Your Time Attack project has consumed too many hours and way too many dollars to really contemplate. You have done your homework, and put in the time getting your project ready for some track time…
Your shop time included a four-wheel alignment; and carefully adjusting the corner weights on a set of chassis scales. You load the trailer with your race wheels and new tires, a bunch of tools and spares. You’re ready to roll for that event you have been busting your tail to make. Much of your success or failure is dependent on proper trackside chassis tuning procedures. Trackside tuning is a huge opportunity to find some speed and lower your lap times.
Bed-in new brake pads
New brake pads need to be run-in using the right procedure. New pads are NOT ready for hot laps! The bedding-in process will generate high levels of brake heat, and prepare the pads and rotors for the best stopping during hot laps. Do not skip this step!
Read more here: www.stoptech.com
Tire pressure & tire temperatures
Set and record cold tire pressures before going out! And, while you are at it, double-check the lug nuts one more time. You can consult with a trackside tire engineer (or your last set-up sheet) for cold settings beforehand. You will need a racing tire pressure gauge and a simple tire pyrometer, (not an infra-red pyrometer!), your set-up sheet and a pencil. Remember: new and cold tires need some heat to raise the grip threshold. Take a few laps to warm them up properly before hot-lapping.
During a practice session, make five or so hot laps and pull off the track to record pressure and temp data. There is no benefit to lapping the entire session away when you can make a quick adjustment and find some speed. Come is as “hot” of possible for the best data.
Measure your tires correctly
One key to collecting effective information is to “poke” (test) the tires immediately after the car stops in the pits from a hot lap. Pit boxes closer to the last turn are preferred. Poke the tip of the pyrometer into the rubber at an angle, press & hold it in. Record the temps in three locations (outside-middle-inside) consistently, and check and record pressures. Start at the hottest front (outside corner) tire. Write down any handling comments from your driver as well.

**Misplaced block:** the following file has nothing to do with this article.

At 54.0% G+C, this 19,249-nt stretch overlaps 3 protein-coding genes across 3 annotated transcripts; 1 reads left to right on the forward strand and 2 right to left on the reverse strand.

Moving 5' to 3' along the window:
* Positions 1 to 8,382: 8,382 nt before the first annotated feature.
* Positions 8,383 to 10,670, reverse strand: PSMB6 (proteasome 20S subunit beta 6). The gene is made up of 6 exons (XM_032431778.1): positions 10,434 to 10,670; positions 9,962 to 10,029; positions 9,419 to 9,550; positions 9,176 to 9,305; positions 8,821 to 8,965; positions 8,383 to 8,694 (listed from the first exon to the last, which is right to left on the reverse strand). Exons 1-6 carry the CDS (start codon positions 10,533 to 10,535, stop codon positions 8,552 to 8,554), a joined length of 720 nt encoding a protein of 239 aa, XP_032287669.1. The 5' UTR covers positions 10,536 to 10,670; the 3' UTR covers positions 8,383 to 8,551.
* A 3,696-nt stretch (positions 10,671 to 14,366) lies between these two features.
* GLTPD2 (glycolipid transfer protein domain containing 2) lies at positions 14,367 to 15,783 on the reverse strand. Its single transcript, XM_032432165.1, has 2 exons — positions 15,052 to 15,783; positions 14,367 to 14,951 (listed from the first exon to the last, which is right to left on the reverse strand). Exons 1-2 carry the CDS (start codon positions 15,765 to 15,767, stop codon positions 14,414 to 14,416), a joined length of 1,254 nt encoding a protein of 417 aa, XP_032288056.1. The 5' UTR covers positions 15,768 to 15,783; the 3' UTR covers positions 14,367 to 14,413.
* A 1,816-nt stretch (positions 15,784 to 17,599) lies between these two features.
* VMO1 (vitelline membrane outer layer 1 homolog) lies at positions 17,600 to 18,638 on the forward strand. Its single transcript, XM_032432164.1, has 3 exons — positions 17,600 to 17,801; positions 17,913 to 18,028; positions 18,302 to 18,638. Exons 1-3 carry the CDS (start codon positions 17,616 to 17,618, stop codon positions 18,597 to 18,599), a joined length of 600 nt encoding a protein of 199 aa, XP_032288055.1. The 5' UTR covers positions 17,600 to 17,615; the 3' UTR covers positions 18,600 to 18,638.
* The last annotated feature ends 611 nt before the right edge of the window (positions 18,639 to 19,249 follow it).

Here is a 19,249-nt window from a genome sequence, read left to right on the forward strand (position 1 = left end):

Listen to the feedback from your driver, and review the tire data. Heat is developed by doing work (grip). The warmer tire temps are doing more work. The more “even” the tire temps are, the better balanced the chassis is. Wheel spin and gross chassis imbalance also shows up here, as higher temperatures and excessive pressures caused by heat buildup.
Adjust pressure/camber/toe settings
Your job is to tune the alignment and pressure settings to balance the work. Adjust the tire pressure to make the tire temps more even across the tire. If it’s hot in the center, let out 2-4 psi. If the tire is hot on the outside edge add more negative camber; this moves the top of the tire inboard. Front & rear toe settings affect chassis balance, turn-in and stability under braking.
One change at a time!
Make small changes until you really understand how each change affects the handling! Make one change at a time. It only takes a few (consistent) hot laps to evaluate the change. Record every change and result, is it better or worse?
Trackside tuning is an art and a science. Driver and crew need to communicate effectively, and use those precious practice laps wisely to find more speed. Offer to help out and “go testing” whenever the opportunity is available. Effective trackside tuning is essential for any successful Time Attack team.
For more info, go to www.progressauto.com